In Robert Harris’ thriller The Ghost the title character is actually a ghost writer, a person who writes another person’s book for them and is not openly acknowledged as the writer. This often happens with celebrity memoirs, as in this novel, but also where a famous person wants to be known for writing novels but can’t do it themselves or where writers are so successful that they need help to meet the demand for new volumes in an ongoing series. This book is quite informative about being a ghost writer although the narrator’s occupation is really used to tell a story about political conspiracies and spying.
I first discovered Robert Harris’ writing last year when I listened to Fatherland on audio. I was blown away by it and have read a number of his thrillers since including An Officer and a Spy which was one of last month’s historical novels for my 12 in 12 Challenge – you can find that review here. I also enjoyed his non-fiction book Selling Hitler about the affair of the fake Hitler diaries which was very well written.
The Ghost is a fast moving thriller and I read it avidly over a day and a half because I couldn’t put it down. It is based around the memoirs of an ex-British Prime Minister, very loosely based on Tony Blair. When his first ghost writer dies after apparently committing suicide by throwing himself off the ferry to Martha’s Vineyard, where the book is mostly set, a replacement is needed quickly. The aim is to rewrite the memoirs and get them published quickly, a plan which is accelerated when an ex-Cabinet colleague makes accusations of war crimes.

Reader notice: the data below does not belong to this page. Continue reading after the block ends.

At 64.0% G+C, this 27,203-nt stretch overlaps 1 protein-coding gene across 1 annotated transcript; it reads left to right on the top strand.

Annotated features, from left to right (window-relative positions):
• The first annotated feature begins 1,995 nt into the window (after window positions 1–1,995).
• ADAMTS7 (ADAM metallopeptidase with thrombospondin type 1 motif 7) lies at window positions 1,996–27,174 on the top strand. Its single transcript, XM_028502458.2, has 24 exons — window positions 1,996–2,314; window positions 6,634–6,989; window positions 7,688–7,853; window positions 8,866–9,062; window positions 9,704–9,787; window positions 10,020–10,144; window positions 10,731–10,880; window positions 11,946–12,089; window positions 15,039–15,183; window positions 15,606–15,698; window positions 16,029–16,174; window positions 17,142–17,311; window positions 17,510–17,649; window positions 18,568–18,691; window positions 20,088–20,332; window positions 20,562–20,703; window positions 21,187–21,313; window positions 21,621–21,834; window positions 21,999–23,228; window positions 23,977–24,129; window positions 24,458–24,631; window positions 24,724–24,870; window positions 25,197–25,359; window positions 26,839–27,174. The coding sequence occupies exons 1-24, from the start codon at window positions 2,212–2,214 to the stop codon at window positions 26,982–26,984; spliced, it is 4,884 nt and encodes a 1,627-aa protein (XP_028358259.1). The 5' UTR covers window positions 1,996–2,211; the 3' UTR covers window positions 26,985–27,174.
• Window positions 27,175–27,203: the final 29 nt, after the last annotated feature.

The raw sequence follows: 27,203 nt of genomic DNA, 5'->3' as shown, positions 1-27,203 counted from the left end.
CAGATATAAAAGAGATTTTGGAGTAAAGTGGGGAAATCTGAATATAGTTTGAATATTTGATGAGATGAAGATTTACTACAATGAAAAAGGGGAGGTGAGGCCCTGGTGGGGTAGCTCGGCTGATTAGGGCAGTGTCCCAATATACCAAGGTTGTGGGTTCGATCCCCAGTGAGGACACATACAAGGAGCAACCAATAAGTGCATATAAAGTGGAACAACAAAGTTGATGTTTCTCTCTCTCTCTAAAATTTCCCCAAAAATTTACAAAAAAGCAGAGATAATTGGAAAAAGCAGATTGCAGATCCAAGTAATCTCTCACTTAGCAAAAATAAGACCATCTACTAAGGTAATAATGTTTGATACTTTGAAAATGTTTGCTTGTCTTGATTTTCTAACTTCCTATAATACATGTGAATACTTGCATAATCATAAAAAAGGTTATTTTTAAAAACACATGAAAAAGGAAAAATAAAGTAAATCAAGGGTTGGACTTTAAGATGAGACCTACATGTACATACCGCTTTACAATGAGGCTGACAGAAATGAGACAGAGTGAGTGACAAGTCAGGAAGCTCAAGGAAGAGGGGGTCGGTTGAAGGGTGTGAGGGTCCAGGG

It quickly becomes apparent that being the ghost writer is not a safe occupation. Was the first incumbent in the post murdered ? What did he find out ? What is hidden in the memoirs ? Did the illegal rendition and torture of terrorist suspects take place and were they sanctioned ? The book moves quickly and secrets are revealed up to and including a thrilling ending. This is excellent action reading with good characterisation, plenty of mixed motives and people who may have done the wrong thing but for what they thought were pure motives. It was only as I came to the end of the book that I realised that, by skilful writing, the author had never revealed the name of our ghost writer or anything much about him – he is truly a ghost.
A cracking read. I truly enjoyed this book
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